Nature-based water management solutions rely on natural mechanisms (underground retention, creation of wetlands and floodplains, etc.) that offer a new, more sustainable future. Whether by creating territorial ecosystems, using living organisms to treat water or measure its quality, recovering nutrients from wastewater to fertilize crops, or restoring marine biodiversity by building artificial reefs, every day Veolia swings into action to protect water resources.
A quick – but not exhaustive – look at some of the Nature-Based Solutions implemented by the Group:
→ In Denmark, the Billund plant is the forerunner for tomorrow’s bio-refinery: it uses micro-organisms to remove pollution from wastewater, and produces biogas, biofertilizers and bioplastics from the sewage sludge.
→ In Belgium, Veolia uses tadpoles and fish larvae to detect endocrine disruptors in wastewater treatment plant effluent in order to prevent their discharge into the environment.
→ In Durban, South Africa, Veolia recycles 98% of the city's wastewater. Once treated, wastewater is sent to local industries for use in production processes.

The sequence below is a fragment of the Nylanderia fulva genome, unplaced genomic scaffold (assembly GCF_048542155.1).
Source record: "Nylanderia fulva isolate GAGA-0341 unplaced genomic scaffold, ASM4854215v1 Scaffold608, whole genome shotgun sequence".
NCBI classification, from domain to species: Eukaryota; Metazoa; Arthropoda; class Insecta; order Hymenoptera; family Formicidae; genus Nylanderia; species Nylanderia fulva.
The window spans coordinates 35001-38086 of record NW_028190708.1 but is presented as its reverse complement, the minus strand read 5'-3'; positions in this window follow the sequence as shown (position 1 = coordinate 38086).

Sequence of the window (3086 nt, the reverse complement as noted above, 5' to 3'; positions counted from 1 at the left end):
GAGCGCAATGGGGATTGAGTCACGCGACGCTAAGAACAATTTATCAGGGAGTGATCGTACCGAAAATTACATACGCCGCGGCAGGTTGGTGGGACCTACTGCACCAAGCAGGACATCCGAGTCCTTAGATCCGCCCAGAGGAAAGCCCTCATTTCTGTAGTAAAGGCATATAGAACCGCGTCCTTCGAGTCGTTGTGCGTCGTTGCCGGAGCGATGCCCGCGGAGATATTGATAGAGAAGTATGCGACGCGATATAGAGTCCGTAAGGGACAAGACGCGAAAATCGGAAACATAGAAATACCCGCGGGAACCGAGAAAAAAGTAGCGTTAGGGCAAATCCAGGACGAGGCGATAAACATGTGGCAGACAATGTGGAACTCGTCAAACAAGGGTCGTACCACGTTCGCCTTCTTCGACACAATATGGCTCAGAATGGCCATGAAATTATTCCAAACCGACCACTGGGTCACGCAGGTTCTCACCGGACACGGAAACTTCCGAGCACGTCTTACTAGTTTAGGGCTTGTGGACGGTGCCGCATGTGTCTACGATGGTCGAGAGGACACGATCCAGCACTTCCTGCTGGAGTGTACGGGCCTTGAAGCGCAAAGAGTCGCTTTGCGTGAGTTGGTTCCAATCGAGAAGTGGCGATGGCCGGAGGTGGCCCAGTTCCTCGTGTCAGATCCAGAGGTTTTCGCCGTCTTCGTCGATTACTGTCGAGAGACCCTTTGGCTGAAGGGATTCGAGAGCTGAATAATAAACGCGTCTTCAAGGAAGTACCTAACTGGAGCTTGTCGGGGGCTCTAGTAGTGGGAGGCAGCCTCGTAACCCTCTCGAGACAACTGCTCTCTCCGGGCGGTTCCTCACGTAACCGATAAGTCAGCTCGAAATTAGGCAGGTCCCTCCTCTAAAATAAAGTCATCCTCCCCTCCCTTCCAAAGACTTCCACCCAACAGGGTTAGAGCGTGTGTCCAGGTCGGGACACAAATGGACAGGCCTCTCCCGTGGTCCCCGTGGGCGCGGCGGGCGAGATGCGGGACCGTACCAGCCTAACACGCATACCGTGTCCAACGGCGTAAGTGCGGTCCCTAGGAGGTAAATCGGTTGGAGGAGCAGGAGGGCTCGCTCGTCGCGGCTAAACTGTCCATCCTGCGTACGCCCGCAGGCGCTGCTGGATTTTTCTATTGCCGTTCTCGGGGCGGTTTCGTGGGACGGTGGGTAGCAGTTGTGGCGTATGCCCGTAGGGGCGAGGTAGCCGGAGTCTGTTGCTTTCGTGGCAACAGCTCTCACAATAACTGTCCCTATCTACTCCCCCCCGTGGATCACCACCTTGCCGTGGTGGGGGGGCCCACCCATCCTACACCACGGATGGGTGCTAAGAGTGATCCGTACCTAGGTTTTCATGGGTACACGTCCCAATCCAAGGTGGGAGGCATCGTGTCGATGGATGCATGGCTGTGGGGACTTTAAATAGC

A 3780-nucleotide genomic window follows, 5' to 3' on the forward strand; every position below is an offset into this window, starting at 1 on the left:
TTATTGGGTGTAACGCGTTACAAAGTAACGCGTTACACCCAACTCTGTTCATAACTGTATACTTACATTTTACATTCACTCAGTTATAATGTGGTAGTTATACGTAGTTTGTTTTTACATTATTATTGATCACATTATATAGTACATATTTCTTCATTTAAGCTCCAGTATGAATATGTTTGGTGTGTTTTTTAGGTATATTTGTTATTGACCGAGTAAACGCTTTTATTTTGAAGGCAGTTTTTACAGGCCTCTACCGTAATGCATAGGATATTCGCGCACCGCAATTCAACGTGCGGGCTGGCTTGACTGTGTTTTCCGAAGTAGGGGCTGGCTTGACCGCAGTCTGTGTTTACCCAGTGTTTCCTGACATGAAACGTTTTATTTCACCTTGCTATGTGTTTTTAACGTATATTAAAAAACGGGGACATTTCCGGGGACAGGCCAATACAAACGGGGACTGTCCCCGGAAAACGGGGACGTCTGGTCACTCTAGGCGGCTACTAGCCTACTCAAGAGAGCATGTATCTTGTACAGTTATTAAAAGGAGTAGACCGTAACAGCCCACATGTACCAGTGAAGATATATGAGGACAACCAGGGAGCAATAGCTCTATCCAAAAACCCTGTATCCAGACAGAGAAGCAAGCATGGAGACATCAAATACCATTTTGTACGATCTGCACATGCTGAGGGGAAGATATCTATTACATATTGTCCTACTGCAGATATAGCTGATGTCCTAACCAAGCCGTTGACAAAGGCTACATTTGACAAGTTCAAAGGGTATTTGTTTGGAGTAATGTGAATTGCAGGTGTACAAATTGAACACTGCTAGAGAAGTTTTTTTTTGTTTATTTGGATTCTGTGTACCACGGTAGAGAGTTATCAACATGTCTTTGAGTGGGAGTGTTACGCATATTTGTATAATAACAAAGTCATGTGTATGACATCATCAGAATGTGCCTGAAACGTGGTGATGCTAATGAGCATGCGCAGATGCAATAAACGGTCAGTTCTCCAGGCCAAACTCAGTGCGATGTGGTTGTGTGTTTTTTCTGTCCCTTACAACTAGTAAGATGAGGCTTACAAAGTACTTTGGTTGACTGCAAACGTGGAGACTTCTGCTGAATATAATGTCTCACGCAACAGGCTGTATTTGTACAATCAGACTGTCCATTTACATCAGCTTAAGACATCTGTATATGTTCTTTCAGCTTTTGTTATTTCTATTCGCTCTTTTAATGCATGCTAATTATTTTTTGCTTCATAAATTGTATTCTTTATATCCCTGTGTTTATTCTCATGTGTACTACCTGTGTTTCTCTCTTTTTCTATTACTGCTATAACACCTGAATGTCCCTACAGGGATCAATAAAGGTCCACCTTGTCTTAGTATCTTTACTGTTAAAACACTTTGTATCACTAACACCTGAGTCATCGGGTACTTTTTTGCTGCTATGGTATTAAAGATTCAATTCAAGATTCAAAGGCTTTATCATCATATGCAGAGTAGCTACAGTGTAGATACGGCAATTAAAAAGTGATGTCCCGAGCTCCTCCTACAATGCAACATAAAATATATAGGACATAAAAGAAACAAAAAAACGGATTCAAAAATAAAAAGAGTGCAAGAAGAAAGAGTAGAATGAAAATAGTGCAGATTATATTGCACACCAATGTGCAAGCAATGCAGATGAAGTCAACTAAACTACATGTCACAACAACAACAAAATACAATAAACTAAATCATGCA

Recycling water for industrial use reduces the amount of water taken from the environment, thereby allowing freshwater resources to be used to produce drinking water: an additional 40,000 m3 of drinking water a day - equivalent to 13 Olympic-size swimming pools - is now available to the city’s residents.
This circular economy loop, like all those that Veolia creates within local areas, takes its inspiration from natural ecosystems. Synergies are developed between the ecosystem’s actors, the waste from one becomes a resources for others.
→ To restore marine biodiversity in Cap Sicié in the Toulon bay area artificial reefs formed using fiberglass and epoxy resin rods have become new ecosystems for fauna and flora.
→ In the United States in Milwaukee, Veolia produces 50,000 tonnes of compost every year from the city's sewage sludge. This is used as a bio-fertilizer for the region’s green spaces.